“I think the need in the NBA right now is definitely defense,’’ Bell said. “Everybody has pretty much been a scoring. I’ve been watching basketball, and getting to 100 was a big thing, now it’s 120, 110. I figure there is definitely a need for defenders.’’

He says he has been studying noted defenders like Green and Oklahoma City’s Andre Roberson, and their skills call to his love of the game.

“I just get a thrill,’’ Bell says of playing and watching defense. “I understand blocking shots is, to me, more important than getting a layup. Getting a layup is two points, but blocking shots is minus two points, and you are putting a fear into their hearts. Like, if you are in there, and they miss a layin, you might not block it, but I know I effected it in some kind of way.’’

After the NBA Combine ends this week, Bell says he has workouts scheduled with Indiana, San Antonio, Houston, the Lakers, Utah, Boston, Brooklyn, Cleveland, Golden State, Detroit and Atlanta.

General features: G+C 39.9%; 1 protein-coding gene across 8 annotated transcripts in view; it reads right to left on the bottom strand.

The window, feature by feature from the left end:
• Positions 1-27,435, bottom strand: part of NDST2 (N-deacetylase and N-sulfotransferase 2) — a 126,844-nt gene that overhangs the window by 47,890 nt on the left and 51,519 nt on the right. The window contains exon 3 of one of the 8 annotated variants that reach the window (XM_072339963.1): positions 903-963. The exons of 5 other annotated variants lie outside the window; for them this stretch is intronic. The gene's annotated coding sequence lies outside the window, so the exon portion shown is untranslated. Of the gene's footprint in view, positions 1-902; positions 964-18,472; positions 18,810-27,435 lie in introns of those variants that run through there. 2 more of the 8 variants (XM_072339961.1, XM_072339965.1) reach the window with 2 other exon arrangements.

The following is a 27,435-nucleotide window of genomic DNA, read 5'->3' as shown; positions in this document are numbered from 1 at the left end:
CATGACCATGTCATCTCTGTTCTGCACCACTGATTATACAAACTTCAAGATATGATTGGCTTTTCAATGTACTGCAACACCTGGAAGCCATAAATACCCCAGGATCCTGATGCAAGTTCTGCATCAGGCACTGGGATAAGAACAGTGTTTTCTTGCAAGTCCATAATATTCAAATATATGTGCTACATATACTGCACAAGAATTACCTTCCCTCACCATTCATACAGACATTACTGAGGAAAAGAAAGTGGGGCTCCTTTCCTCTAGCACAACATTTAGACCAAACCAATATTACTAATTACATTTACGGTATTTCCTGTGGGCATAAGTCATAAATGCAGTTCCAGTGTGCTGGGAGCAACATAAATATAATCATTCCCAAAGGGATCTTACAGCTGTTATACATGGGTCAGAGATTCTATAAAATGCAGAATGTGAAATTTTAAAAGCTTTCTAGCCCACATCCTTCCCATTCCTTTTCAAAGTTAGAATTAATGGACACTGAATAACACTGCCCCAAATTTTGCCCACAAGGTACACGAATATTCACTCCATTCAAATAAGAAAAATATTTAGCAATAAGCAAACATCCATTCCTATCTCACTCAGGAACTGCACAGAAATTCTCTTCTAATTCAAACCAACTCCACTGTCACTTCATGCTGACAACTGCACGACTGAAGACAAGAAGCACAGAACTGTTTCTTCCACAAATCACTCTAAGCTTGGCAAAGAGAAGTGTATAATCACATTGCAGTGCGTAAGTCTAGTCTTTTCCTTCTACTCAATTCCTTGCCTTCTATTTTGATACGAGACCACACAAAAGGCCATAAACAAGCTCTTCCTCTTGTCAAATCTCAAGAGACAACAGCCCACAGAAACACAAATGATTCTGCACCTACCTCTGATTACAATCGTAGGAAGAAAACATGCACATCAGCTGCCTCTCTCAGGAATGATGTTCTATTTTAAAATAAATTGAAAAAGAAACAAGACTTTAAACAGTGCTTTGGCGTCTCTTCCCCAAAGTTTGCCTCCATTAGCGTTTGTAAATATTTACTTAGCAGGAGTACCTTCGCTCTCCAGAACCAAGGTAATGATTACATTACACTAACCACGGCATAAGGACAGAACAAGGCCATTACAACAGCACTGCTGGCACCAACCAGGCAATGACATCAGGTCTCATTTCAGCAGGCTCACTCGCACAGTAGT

Most mock drafts have Bell projected to be a late first round, early second round pick.

“With me, my main focus is to make sure I go to the right team,’’ Bell said. “I don’t want to go 15th and go to a team that will probably have me go to the D-League or something like that. I’d rather go mid-second round to a team that has a need for what I do.’’

Four Ducks set to workout at NBA combine, follow CSN for coverage

Four Ducks set to workout at NBA combine, follow CSN for coverage

Oregon made a historic run to the Final Four last season and now four key catalysts from that team will participate in the 2017 NBA Draft Combine Thursday and Friday in Chicago, Ill.